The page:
And in the second event, also the "clean house" will serve to  Dictatorship to be presentable in front of the arrival of the delegation Vatican, presided by the Holy See's foreign minister, Dominique Mamberti.
However, the releases and transfers are insufficient. Show no real desire for positive changes political prisoners and are just tricks to improve the façade of the exterior.
The bell on the document release of Ariel Sigler Amaya says it all: leave "parole."
That means that the chain still attached can be collected in any time.

LPP Frist Draft...

Political Prisoner Released a Paraplegic

Monday, June 14, 2010
Here's why the Castro regime prohibits the U.N.'s Special Investigator on Torture and the International Commission on the Red Cross from entering Cuba (while welcoming foreign tourists with open arms to the regime's apartheid beach resorts).

Ariel Sigler Amaya was a 250-pound amateur boxer when arrested in 2003 for his outspoken criticism of the Castro regime as head of the Independent Alternative Option Movement (IAOM), an opposition group in the western province of Matanzas.

On Saturday, he was released from prison a 106-pound paraplegic.

The picture below speaks for itself.
Here's what Ariel had to say to Spain's EFE:

"I will not stop fighting for freedom and democracy in Cuba. I will continue fighting for the freedom of our remaining brothers in prison."

He then went on to thank "international pressure" for his liberation -- not the Castro regime, concessions, negotiations, nor rapprochement.

"International pressure."


S: Capitol Hill Cubans

Isla Presidencial: La Balsa

12 June 2010 at 0815 in Commentary by Armando F. Mastrapa 3d

The latest episode of the irreverent and hilarious Isla Presidencial is now online.

Past episodes, here and here.

U.S. oil experts should help Cuba in event of a disastrous oil spill, specialist believes

The Deepwater Horizon oil spill "has really moved up-front the whole U.S.-Cuba energy issue," says Jorge Piñón, a former BP executive and now an energy researcher at Florida International University.
(jpp) With Cuba set to begin oil exploration off its northern coast sometime soon, he and other oil experts see a scenario under which the U.S. embargo would prevent American petroleum-technology companies from taking part in any disaster response, The Christian Science Monitor says in an article published Saturday.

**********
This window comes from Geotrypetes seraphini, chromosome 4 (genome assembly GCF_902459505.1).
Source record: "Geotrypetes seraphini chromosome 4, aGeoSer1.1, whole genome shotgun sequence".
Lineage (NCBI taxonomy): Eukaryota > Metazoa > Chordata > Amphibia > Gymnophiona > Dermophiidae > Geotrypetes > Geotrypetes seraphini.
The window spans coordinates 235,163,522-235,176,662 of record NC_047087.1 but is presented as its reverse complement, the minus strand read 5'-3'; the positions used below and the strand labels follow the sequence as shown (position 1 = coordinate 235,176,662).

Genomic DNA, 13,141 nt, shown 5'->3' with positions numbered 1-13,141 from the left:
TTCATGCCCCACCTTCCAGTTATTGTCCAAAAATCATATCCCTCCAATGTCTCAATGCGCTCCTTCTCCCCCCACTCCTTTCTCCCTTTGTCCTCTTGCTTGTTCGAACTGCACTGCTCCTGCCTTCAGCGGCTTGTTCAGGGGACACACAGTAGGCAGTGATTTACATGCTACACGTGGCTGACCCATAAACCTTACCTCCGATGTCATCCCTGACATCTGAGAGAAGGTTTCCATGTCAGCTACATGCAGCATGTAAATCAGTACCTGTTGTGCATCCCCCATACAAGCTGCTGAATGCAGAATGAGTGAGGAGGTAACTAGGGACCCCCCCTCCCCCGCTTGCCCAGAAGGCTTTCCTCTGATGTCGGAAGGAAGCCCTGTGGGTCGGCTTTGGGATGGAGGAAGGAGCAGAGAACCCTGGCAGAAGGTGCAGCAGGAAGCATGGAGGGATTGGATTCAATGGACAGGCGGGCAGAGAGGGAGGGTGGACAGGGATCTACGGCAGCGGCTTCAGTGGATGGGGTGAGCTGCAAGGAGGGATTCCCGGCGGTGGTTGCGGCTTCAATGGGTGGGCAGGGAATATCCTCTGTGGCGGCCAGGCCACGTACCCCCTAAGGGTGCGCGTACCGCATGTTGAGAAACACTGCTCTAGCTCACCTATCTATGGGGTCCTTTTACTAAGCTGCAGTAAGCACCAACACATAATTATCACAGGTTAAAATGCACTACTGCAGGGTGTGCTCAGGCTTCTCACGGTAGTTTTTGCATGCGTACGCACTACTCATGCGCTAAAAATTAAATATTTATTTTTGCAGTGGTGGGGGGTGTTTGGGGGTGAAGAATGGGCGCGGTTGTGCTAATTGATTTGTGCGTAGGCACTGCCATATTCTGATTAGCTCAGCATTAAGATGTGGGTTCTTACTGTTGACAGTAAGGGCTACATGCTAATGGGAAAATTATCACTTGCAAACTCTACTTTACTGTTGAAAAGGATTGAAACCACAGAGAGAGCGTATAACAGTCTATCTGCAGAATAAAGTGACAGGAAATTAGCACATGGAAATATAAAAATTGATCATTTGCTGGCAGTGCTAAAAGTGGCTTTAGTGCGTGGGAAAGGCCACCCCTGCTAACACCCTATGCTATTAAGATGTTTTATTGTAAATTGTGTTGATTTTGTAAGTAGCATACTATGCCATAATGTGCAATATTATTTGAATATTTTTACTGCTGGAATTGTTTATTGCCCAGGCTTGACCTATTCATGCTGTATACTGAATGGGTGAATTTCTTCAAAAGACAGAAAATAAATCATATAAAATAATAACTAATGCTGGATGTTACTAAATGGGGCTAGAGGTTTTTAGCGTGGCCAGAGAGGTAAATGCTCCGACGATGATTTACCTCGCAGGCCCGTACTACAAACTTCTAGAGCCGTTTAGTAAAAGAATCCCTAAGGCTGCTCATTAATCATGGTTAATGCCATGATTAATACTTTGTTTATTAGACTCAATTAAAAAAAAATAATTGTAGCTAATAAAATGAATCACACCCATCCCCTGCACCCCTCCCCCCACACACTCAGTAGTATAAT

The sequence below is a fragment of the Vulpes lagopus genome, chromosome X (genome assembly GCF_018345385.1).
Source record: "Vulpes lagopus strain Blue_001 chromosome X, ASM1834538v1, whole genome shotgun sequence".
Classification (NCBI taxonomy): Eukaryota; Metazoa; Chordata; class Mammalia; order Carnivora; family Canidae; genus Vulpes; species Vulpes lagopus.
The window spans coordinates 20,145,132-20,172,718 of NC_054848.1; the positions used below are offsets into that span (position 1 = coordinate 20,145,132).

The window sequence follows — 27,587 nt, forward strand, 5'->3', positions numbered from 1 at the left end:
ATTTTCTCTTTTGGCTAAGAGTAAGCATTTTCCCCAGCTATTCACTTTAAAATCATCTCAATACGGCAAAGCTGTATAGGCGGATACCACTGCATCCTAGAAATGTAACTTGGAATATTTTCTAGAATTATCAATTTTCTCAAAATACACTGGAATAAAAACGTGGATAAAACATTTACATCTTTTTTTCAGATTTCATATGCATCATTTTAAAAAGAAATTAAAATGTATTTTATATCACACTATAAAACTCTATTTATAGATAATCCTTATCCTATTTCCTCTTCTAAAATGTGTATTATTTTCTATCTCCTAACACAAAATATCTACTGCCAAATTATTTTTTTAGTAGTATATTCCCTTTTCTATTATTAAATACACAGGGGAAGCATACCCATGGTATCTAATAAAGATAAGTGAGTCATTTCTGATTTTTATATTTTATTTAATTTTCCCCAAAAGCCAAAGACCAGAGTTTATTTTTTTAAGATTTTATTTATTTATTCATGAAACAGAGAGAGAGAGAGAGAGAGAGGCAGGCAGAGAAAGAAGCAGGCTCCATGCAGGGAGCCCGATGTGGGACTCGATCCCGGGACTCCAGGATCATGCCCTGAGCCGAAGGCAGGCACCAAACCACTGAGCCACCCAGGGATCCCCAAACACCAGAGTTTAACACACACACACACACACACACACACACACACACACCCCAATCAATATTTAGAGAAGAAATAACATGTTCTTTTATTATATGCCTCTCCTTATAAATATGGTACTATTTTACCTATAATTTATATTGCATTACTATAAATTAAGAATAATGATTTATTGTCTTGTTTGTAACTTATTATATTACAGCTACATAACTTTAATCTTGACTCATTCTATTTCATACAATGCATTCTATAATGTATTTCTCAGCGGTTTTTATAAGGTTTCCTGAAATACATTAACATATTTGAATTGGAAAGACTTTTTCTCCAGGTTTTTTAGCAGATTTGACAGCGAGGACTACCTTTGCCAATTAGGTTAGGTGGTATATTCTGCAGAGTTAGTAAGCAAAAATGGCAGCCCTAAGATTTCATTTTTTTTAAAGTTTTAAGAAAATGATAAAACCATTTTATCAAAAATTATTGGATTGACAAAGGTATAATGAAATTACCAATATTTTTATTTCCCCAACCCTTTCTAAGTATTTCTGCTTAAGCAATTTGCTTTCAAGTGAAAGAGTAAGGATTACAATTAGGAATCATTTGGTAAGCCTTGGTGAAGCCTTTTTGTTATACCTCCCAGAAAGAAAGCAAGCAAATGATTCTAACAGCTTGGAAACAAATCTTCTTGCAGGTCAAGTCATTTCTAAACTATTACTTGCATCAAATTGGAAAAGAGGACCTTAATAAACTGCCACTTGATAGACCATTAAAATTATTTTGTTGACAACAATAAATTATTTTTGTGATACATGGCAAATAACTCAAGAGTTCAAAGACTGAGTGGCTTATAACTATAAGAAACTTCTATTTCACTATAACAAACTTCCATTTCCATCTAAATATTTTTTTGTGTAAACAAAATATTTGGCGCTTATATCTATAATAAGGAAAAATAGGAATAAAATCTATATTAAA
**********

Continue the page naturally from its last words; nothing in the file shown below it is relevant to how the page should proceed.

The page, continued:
“If an accident like Deepwater Horizon occurred in Mexican or Bahamian or any other territorial waters, all they’d have to do is pick up the phone and contact petroleum-equipment suppliers in Houston, and in a matter of hours they’d be on site,” Piñón told The Monitor.
“That’s not the case with Cuba given the embargo, so days would go by as the bureaucratic paperwork was shifted from agency to department – and in the meantime the oil would be moving towards Key West and South Beach.”
The Obama administration should exempt the petroleum equipment-and-services trade with Cuba from the embargo, Piñón believes. He recommends an executive order allowing U.S. companies to intervene in a Cuban oil disaster.
The expert recently expanded on his views in a paper he co-wrote for the Brookings Institution: "Coping with the next oil spill: Why U.S.-Cuba environmental cooperation is critical."
If oil is found and extracted off Cuban coasts, "it will take three to seven years before Cuba is a major producer," Piñón told the newspaper. "But a disaster could happen in the meantime, and we should want to be ready.”
To read the entire Monitor story, click here. For the Brookings paper, click here. Syndicated columnist Andres Oppenheimer's opinion can be accessed here.

1 prisoner is freed, 6 others are relocated

From an Associated Press news item.(fot2) Roman Catholic leaders announced Friday that Cuban authorities have agreed to free an ill political prisoner and transfer six others to jails nearer home, the latest in a rare series of concessions from a government not known for its tolerance of dissent.